Symbolic of the divide that increases between the manner of leadership between Ralph and Jack is the passage in which Ralph contemplates the vastness of the ocean that prohibits the boys' rescue.  On the other side where the lagoon and mirages exist--Ralph's side, so to speak--there seems the possibility of rescue;however, on the other side where Jack and the others hunt, there is a cruel vastness:

On the other side of the island, swathed at midday with might dream of rescue;but here, faced by the brute obtuseness of the ocean, the miles of division, one was clamped down, one was helpless, one wa condemned, one was---

As Ralph considers the futility of hoping for rescue, the intuitive Simon tells him, "You'll get back to where you came from." But, the despairing Ralph tells Simon curtly that he is crazy. "No, I'm not. I just think you'll get back all right." These words, of course, foreshadow Ralph's rescue.

Later, when a boar comes at Ralph, he remains calm, hurling his speak at the pig's nose, sending it for cover. After this incident with the boar, Ralph finds that he is excited by hunting,

Ralph was full of fright and apprehension and pride....He sunned himself in their new respect and felt that huning was good after all. 

This passage indicates how easily it is for a civilized person to slip back into the atavistic nature of man. Now, Ralph vies for the attention of the boys just as Jack has done.  However, when the boys dance around Robert in a mock ritual of killing a pig, Ralph thinks again. Later, he reminds Jack of the civilized world they have left behind, "Early evening. After tea-time, at any rate."

Then, when Jack states that the pig's tracks indicate that it has gone up the mountain, he suggests they track it even though it is near dusk. At this point, there is the conflict between Ralph and Jack for the mantle of leadership.  Inexplicably, Roger follows Ralph up the trail, acting as a sinister force:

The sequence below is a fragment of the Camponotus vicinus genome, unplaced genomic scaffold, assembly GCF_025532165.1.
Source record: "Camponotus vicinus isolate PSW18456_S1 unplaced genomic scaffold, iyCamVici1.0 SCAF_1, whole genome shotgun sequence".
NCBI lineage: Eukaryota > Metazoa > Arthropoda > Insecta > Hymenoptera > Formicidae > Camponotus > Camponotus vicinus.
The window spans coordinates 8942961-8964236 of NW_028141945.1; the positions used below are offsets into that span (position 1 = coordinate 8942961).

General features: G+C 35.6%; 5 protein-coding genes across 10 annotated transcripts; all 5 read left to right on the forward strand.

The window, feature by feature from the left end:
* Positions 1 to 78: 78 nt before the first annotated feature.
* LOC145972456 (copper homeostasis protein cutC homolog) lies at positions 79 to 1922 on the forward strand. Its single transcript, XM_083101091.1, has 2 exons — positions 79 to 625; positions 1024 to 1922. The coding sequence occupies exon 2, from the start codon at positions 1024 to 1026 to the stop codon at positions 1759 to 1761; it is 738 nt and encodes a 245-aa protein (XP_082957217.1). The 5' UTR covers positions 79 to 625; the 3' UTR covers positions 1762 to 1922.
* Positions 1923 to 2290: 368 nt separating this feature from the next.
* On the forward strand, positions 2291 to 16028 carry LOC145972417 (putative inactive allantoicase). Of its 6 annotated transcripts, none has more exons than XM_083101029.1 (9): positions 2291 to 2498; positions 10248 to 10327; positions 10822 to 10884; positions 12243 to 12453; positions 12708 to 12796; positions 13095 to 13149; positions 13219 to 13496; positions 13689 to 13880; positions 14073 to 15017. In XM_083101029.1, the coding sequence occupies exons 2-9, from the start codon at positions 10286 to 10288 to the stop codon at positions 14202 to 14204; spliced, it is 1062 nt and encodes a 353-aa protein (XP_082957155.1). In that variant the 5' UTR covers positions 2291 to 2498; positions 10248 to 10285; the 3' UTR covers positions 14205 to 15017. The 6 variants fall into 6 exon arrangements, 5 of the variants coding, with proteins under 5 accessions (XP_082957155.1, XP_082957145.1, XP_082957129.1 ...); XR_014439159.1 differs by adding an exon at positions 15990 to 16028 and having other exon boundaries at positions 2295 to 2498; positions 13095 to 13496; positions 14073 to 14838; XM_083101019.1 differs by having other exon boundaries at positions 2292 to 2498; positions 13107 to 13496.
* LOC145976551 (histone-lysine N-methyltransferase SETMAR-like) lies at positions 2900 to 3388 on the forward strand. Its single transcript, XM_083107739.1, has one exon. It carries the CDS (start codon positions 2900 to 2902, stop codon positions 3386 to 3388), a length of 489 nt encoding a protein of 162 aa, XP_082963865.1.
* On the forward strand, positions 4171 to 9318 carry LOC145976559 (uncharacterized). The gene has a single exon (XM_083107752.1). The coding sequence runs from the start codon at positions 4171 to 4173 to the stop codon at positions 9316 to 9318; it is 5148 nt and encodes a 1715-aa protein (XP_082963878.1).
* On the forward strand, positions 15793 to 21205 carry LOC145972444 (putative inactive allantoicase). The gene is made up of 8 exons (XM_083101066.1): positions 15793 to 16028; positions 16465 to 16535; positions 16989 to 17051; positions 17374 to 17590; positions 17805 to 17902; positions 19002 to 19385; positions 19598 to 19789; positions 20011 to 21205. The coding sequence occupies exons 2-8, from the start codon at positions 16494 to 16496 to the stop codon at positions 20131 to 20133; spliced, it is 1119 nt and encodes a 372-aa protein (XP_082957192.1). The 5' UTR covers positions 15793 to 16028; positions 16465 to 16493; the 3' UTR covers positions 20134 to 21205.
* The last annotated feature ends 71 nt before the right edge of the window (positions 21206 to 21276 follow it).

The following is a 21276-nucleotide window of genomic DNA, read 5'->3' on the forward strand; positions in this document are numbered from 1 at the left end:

Green lights of nausea appeared for a moment and ate into the darkness.  Roger lay behind him and Jack's mouth was at his ear....Roger bumped, fumbled with a hiss of breath, and passed onward.

Chapter Eight

In this chapter, the most significant action is the break of Jack and his followers from the group as he lays down the conch after seeking the leadership from Ralph, saying, "I'm not going to play any longer. Not with you."  Simon again tries to ameliorate, by suggesting that there 

"might be something to do....I think we ought to climb the mountain...What else is there to do?"

Of course, Jack and the hunters steal the fire, a significant action as it completes the divide between the two factions of boys, with the hunters becoming more and more savage.

Simon steals away and comes upon the head of the pig that Jack and the others have slain. Given to epilectic seizures, Simon feels one coming on and cannot move. With poetic prose that Golding reserves for only Simon's character, the Beast explains man's inherent evil to him,  

 "Fancy thinking the Beast was something you could hunt and kill!" said the head. For a moment or two the forest and all the other dimly appreciated places echoed with the parody of laughter. "You knew, didn't you? I'm part of you? Close, close close! I'm the reason why it's no go? Why things are the way they are?"